Big Green leading the way on player safety

Tuesday, August 14th


The Dartmouth football program is finding news ways to teach and play the game, while continuing to show the positive impact a program can have on the community it's a part of.

Fans young and old flooded onto Dartmouth's Memorial Field Monday night for Football 101. Now in it's fifth year, Football 101 is an opportunity for the community to meet members of the Dartmouth football team and experience, firsthand, some of the drills those players practice themselves.

"I'm from Chicago, so interacting with the Northwestern football players, they seemed like gods to me.", says Big Green senior captain Matt Kasey. "I wanted to be just like them. I just love giving back to the local community, letting the kids have some fun and showing them some good football fundamentals."

Dartmouth is set to open training camp on Thursday. For nearly a decade now, the Big Green have been setting an example other programs are slowing starting to follow. Back in 2010, head coach Buddy Teevens made the then radical decision to ban player on player tackling in practice. Five years later, another innovation, the MVP...Mobile Virtual Player. A remote control practice dummy that allows players to practice full speed tackling without putting another player at risk.

"A Dartmouth football player will never be tackled or make a tackle on another Dartmouth football player.", says Teevens. "Our players have embraced it. I think our coaches have done a good job. We have people around the country calling in…'Hey, what are you doing, who do you do it'. It's nice to have that focus on Dartmouth football."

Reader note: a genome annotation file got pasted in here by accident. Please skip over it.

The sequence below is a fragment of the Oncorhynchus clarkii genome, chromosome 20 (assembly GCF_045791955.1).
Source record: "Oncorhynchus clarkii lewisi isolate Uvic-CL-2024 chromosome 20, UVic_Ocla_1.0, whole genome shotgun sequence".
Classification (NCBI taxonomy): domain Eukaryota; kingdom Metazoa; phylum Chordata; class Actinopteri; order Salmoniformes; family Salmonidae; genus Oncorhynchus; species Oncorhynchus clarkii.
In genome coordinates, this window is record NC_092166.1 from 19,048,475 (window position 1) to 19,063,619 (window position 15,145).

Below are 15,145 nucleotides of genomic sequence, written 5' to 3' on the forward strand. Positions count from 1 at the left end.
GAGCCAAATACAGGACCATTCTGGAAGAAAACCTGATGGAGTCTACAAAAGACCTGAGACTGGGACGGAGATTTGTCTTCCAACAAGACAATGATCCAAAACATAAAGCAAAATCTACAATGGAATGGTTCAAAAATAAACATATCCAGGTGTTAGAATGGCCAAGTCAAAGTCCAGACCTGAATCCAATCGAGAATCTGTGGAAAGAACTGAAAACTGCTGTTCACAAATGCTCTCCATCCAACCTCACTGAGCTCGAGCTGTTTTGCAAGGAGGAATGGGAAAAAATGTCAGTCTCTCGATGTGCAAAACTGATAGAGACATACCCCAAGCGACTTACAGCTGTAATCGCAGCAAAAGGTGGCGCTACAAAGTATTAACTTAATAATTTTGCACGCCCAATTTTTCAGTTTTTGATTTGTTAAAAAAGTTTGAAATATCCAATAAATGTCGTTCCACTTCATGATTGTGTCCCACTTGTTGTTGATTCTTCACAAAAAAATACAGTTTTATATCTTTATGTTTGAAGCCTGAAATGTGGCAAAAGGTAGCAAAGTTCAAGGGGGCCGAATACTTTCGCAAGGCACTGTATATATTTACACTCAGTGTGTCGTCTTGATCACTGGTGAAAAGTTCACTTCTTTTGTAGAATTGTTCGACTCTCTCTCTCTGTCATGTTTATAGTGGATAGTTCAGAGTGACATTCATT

Player health and a desire to reduce concussions were the driving forces behind these decisions, but they have also gone hand in hand with results on the field. Since 2010, Dartmouth has had just one losing season, finished second in the Ivy League twice and won the Ivy title in 2015, it's first championship in twenty years. In 2016, the entire Ivy League moved to eliminate tackling in practice.

While wins on the field may validate the changes Dartmouth has enacted in the eyes of those outside the program, for Teevens and his players win or lose they know what they are doing is right for the future of the game of football and those that play it.

"It was something I didn't really understand until I got here.", says senior captain Ky McKinney-Crudden. "I think it's something that works really well here in the Ivy League. We go ten straight weeks, no byes, you need your big players to be healthy and be able to perform all year."

"We've got five guys being paid to play professional football right now.", says Teevens. "They all graduated and they all saved themselves a lot in terms of the type of practices we've had. That's a great allure to guys that have aspirations of playing later on in life, but also guys that want to be engineers or doctors or lawyers. We're taking care of our players and I wish more people would follow suit."